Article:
He’s smart as a whip, he knows. That’s what they say about him, and he reads his own report cards and monitors his own grades. So he knows that Rebbe likes him. Although Rebbe is worried about the fact that he doesn’t come to school with packed lunches and seems very tired all the time. He wishes Rebbe wouldn’t write these things. They bother his father, when his father takes the time to hear them. And his father works so hard. Sometimes, it seems that a little boy has a lot more discernment than the Rebbe does.
But something awful happened today, and it was that something in particular that he is trying not to remember. That is why he has burrowed under the covers, choking his head in the fabric, so that he won’t let out the scream, or the sobs. Mommy said her black words today; it was the day that the black, stick-like words rose up to choke her in her mouth. She couldn’t remember right. So she was talking to Tal’s father and she started saying wild things about him, how he doesn’t raise Tal right, and he doesn’t treat him right, and her little boy is not going to have anything to do with Tal from now on. And Tal’s father looked so surprised; you could have wiped the shock off his face, it hurt him so badly. He was fumbling for words, struggling. He was trying to talk sense.
He wanted to say something that day, wanted to speak up and tell Tal’s father not to try. It was just one of Mommy’s days, the day when the black words choke her and she says things she doesn’t mean. But they don’t know Mommy is sick, because it’s a secret, and he knows he’s not supposed to tell. So he watched Tal’s father and he saw Tal’s face and now he feels sick, so he’s got his head facedown against the pillow, under the comforters, as though that way he can stop everything from happening.
He knows he’s strong. And he knows he can deal with it if Tal leaves him. But he doesn’t want Tal to leave him, because Tal’s actually his friend and he doesn’t have many friends. They’re hard to come by when you’re the son of the Lady of Shalott, the magic lady with her webs and spells and the mysterious curse that has been laid upon her. There’s no escaping that curse; she can’t escape the magic. And sometimes, the magic is good, and she dances, and is sweet, and she smells good, because she’s prayed some perfume on her wrists and behind her neck, and slipped a rose behind her ear. And those are the nights that Daddy’s happy, and he is happy, too.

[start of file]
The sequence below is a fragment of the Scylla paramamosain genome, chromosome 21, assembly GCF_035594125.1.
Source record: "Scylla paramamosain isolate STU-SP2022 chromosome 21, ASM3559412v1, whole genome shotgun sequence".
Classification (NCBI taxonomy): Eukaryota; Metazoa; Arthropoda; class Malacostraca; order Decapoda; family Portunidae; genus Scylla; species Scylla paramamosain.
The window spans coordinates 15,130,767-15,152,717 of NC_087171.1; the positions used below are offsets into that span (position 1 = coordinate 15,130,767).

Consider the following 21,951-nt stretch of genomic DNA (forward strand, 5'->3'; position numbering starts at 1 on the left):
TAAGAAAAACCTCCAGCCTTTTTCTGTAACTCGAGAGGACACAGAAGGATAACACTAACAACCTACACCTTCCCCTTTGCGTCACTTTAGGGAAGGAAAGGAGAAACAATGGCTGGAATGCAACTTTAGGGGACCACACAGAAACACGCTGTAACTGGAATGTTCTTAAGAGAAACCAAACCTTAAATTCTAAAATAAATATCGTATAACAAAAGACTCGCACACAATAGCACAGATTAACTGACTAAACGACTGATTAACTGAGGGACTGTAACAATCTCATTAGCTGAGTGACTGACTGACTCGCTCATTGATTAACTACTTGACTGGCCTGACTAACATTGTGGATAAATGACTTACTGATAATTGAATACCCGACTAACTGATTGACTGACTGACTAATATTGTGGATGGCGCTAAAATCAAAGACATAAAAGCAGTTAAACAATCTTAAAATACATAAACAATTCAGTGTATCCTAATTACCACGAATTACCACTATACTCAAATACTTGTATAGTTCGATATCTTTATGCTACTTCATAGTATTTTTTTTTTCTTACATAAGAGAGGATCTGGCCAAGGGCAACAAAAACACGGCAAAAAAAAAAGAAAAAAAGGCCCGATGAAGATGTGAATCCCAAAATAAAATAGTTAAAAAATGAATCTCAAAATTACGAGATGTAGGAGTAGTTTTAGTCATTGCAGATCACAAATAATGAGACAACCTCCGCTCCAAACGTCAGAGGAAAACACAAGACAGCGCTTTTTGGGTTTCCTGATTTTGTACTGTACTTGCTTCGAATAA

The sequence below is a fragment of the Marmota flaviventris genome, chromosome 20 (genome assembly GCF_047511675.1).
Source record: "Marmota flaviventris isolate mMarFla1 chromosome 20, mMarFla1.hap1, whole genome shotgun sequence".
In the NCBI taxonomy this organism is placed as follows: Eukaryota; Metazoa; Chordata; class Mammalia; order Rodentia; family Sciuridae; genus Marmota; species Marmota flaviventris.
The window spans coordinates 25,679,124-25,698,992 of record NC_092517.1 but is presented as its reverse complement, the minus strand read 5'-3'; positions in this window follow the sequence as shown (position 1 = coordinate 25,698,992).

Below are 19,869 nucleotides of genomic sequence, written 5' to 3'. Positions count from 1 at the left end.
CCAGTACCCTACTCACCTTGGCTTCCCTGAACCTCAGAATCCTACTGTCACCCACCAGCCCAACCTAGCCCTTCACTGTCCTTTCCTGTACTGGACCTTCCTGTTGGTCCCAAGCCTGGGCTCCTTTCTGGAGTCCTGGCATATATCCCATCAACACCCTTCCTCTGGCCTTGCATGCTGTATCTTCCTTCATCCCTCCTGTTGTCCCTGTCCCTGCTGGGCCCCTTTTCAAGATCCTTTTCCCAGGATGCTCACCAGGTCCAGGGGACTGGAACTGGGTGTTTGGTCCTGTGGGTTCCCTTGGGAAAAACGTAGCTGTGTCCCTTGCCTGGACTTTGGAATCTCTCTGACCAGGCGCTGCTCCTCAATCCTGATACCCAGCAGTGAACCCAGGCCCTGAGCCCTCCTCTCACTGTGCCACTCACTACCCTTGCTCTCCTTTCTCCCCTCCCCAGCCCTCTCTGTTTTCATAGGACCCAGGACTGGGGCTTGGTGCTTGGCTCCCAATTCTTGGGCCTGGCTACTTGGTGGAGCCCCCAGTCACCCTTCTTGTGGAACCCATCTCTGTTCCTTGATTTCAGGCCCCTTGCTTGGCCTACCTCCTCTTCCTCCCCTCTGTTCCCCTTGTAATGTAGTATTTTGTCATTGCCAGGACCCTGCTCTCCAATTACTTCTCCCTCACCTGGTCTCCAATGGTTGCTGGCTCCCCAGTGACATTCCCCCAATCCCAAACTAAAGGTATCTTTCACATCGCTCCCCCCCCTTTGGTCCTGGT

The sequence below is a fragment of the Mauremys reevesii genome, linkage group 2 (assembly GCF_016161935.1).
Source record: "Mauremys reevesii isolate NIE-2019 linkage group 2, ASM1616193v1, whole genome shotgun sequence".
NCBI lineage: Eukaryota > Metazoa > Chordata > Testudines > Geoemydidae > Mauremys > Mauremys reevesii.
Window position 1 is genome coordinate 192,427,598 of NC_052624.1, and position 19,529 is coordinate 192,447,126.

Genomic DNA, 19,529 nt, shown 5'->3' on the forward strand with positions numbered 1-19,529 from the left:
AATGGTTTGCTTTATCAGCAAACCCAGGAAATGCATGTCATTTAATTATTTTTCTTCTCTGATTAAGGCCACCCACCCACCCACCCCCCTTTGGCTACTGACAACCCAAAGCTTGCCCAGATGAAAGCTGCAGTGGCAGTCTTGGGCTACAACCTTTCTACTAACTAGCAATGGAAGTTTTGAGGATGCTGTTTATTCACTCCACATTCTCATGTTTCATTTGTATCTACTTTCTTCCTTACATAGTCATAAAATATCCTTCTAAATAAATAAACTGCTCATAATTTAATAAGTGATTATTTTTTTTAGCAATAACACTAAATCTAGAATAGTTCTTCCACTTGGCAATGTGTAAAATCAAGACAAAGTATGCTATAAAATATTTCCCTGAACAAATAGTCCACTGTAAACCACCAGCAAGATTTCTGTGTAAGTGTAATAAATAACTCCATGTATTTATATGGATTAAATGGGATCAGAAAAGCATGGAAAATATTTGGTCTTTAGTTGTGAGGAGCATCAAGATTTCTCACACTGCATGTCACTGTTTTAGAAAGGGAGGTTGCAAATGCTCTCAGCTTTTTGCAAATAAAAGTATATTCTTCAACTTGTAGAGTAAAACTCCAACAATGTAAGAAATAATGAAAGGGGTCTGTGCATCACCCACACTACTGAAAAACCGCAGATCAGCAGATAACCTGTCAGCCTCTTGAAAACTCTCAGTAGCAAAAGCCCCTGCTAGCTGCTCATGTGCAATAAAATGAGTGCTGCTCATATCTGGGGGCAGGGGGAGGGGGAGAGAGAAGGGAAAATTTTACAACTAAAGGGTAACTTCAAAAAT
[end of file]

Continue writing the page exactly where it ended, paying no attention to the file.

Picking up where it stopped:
But sometimes she lashes out, as though she will succeed in hurting whatever it is that is eating her up on the inside, clawing at her in its struggle to get out. He watches it and tears start in his eyes because he knows how hard it is for her. And he feels selfish wanting Tal for himself. But he loves Tal and wants to stay friends with Tal. Except Tal won’t want to play anymore, because he doesn’t know about the curse and the magic and the fact that Mommy’s got a secret that she can’t tell to anyone. And he doesn’t know how late Daddy comes home at night. Because he can’t tell him, even Tal. There are some things you just don’t tell.
Mommy’s got that look again, on her face, that wild look, and he sees that he’d better go to his sister, who is crying. For some reason, sometimes, Mommy can’t tolerate the crying; her head is hurting her and she needs everyone to be very quiet. He knows Mommy doesn’t mean it when she yells, because she is sweet and good and loving, and he knows that she can’t help it. But deep within, in a dark place very hidden, even from himself, he knows that he is scared, and the scary feeling bubbles up. He pushes it down, trying to put it away, but he’s waiting for Daddy to come home and make things better and he’s also wondering what will happen with Tal, and most of all he’s hoping that the curse will go away so that Mommy can be free again, and happy like she was, a long time ago. Sometimes she is happy. He has some pictures where Mommy’s smiling.
He has some pictures where he’s smiling, too.
Oh, Mommy, he calls silently within his head. Can’t I help you? The phone is ringing; he goes to pick it up before the jangling noise bothers her.
Tal is calling. Maybe it will be all right, after all.